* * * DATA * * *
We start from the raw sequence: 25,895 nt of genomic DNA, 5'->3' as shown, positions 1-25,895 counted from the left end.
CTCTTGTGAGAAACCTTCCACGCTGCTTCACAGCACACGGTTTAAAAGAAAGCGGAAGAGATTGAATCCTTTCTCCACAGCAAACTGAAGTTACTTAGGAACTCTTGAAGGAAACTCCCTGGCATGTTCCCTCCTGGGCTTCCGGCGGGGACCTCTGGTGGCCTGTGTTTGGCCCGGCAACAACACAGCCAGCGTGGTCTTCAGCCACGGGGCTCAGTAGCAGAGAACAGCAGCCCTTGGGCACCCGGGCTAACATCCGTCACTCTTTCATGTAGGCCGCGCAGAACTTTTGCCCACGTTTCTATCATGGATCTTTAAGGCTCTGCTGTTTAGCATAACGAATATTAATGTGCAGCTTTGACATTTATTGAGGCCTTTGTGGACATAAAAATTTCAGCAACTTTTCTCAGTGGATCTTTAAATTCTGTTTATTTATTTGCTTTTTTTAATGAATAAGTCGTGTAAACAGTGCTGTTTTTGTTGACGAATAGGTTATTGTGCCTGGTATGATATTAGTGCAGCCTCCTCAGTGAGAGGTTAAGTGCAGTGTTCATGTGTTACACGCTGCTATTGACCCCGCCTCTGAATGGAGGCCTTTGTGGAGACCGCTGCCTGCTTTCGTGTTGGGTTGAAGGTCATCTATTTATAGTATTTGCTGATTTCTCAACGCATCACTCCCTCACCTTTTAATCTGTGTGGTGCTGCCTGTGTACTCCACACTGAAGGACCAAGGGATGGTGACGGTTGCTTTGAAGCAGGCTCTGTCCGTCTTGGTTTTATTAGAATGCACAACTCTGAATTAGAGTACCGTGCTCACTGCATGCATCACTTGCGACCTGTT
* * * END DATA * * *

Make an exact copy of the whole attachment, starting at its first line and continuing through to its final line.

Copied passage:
We start from the raw sequence: 25,895 nt of genomic DNA, 5'->3' as shown, positions 1-25,895 counted from the left end.
CTCTTGTGAGAAACCTTCCACGCTGCTTCACAGCACACGGTTTAAAAGAAAGCGGAAGAGATTGAATCCTTTCTCCACAGCAAACTGAAGTTACTTAGGAACTCTTGAAGGAAACTCCCTGGCATGTTCCCTCCTGGGCTTCCGGCGGGGACCTCTGGTGGCCTGTGTTTGGCCCGGCAACAACACAGCCAGCGTGGTCTTCAGCCACGGGGCTCAGTAGCAGAGAACAGCAGCCCTTGGGCACCCGGGCTAACATCCGTCACTCTTTCATGTAGGCCGCGCAGAACTTTTGCCCACGTTTCTATCATGGATCTTTAAGGCTCTGCTGTTTAGCATAACGAATATTAATGTGCAGCTTTGACATTTATTGAGGCCTTTGTGGACATAAAAATTTCAGCAACTTTTCTCAGTGGATCTTTAAATTCTGTTTATTTATTTGCTTTTTTTAATGAATAAGTCGTGTAAACAGTGCTGTTTTTGTTGACGAATAGGTTATTGTGCCTGGTATGATATTAGTGCAGCCTCCTCAGTGAGAGGTTAAGTGCAGTGTTCATGTGTTACACGCTGCTATTGACCCCGCCTCTGAATGGAGGCCTTTGTGGAGACCGCTGCCTGCTTTCGTGTTGGGTTGAAGGTCATCTATTTATAGTATTTGCTGATTTCTCAACGCATCACTCCCTCACCTTTTAATCTGTGTGGTGCTGCCTGTGTACTCCACACTGAAGGACCAAGGGATGGTGACGGTTGCTTTGAAGCAGGCTCTGTCCGTCTTGGTTTTATTAGAATGCACAACTCTGAATTAGAGTACCGTGCTCACTGCATGCATCACTTGCGACCTGTT